DEFCON Dining: Niko Niko's

I didn't grill on Memorial Day. I spent the day celebrating a family member's birthday, in an apartment too small for the extended gathering it held. There was only cake to eat. By the time the festivities were over, the entire family was grumbling with hunger, too irritable and exhaustion-bound to consider cooking something for ourselves.

We ran down a list of the usual suspects, settled on a few, then realized it was Monday. I hate Mondays, not because it's the first day of a long work week, but because we so frequently decide to eat out on Mondays, only to be stymied by an entire industry seemingly taking the day off at once. I've got a grand plan to open a restaurant in my spare time, with the only service being on Monday. Captive audiences are great.

This Monday, my kids settled on pasta. A quick jaunt down the road found us at Pronto Cucinino, my daughter gazing with wonder at the rotisserie. I was gazing with despair at the menu. I actually kind of like Pronto Cucinino, in its own way. This time, however, nothing on the menu looked even remotely good to me. It was hot, I was tired and not particularly hungry, and everything was covered with sauce or cheese, and usually both. It just seemed too heavy, too "bleh."

I mentioned this to my wife. She sighed. It was I who had recommended this particular restaurant, after all. Then, my eldest began complaining that her stomach hurt, and we made for the door.

At this point -- indecisive adult diners coupled with general tiredness and a child complaining of potential illness -- we were firmly in DEFCON Dining territory, hovering between a three and a two on the scale. I tried to cut our losses, but everyone protested when I suggested that we just go home and have sandwiches, so I put a couple of options on the table. I don't remember what the other one was, but Niko Niko's won.

I used to like the place. Granted, we went tired, not in very good moods, and in search of something decidedly against the grain of this Greek American diner-food haunt. If I was looking for something lighter, I was probably in the wrong place. Still, the food all seemed kind of like an afterthought. It was heavy and dull, with none of the sprightliness I remember from Niko Niko's.

My keftedes had none of the light texture and herbal punch for which I love that dish, tasting instead like any old meatball - heavy, dense, and murky-flavored. Even the tzatziki was bland. The dish, usually defined by tangy yogurt, pungent garlic, tart lemon juice, and gentle spikes of dill, was rendered as a tasteless white glop. The greek salads that sided our entrées were predictably boring; semi-crisp iceberg lettuce mixed with semi-fresh rings of red onion, a too heavily seasoned dressing (nothing needs that much dried oregano), and a disappointingly one-note hunk of salty feta.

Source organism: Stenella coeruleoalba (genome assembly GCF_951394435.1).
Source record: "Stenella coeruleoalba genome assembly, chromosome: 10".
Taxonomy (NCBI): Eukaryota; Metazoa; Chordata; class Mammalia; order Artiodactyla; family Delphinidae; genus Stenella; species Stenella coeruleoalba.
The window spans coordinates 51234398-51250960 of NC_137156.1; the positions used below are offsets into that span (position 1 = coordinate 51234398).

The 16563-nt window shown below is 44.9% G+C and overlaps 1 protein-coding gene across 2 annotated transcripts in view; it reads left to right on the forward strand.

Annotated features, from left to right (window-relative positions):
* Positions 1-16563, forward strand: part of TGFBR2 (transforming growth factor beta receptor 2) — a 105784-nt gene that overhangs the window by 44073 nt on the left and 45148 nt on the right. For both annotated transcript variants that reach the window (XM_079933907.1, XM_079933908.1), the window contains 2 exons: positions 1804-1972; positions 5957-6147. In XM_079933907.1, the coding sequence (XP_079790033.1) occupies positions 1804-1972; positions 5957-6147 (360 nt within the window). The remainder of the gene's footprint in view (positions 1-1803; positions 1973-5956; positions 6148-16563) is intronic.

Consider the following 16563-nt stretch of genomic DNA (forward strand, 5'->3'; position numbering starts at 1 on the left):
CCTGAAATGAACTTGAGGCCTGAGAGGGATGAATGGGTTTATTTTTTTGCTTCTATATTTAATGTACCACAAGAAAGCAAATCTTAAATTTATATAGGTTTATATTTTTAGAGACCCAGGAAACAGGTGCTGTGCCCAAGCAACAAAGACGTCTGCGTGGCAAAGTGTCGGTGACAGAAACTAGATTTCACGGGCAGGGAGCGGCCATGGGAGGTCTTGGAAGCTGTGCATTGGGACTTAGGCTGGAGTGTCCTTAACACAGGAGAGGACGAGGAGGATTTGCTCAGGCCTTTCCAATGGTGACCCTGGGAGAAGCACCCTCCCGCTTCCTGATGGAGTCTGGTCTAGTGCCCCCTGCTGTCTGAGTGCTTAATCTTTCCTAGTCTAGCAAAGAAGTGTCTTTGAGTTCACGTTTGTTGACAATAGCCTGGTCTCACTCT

The best dish of the night was an appetizer that we ordered as my kids' dinner. Pita Quesadillas sounds like a throwaway mishmash of a dish, but was actually quite tasty. Triangles of pita bread sandwich stringy melted cheese and gyro meat, comingled with a sprightly pesto-like sauce that I couldn't quite figure out before my daughter snatched her meal back from my greedy clutches. I did, however, get to keep the tangy-spicy sauce - a sort of sriracha spiked tartar sauce - served on the side, as it was too hot for her taste. It helped to perk up the otherwise ignorable keftedes.

Despite the lackluster meal, Niko Niko's was a good choice. They had coloring books for the kids, a lovely patio, and enough noise to drown out the occasional over-eager conversation. They also had no tables open with more than two seats. That meant that my wife and I got to occupy one blessedly adult table, while my kids basked in the luxury of their own space a few feet away. Never underestimate the power of a kids' table in making a dinner feel slightly more restorative. No elbows in the ribs, no drinks spilled onto your plate, and the opportunity to hold a conversation largely uninterrupted. Even though we were largely too tired to have much of a conversation, it was nice to know we could.

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Nicholas L. Hall is a husband and father who earns his keep playing a video game that controls the U.S. power grid. He also writes for the Houston Press about food, booze and music, in an attempt to keep the demons at bay. When he's not busy keeping your lights on, he can usually be found making various messes in the kitchen, with apologies to his wife.
Contact: Nicholas L. Hall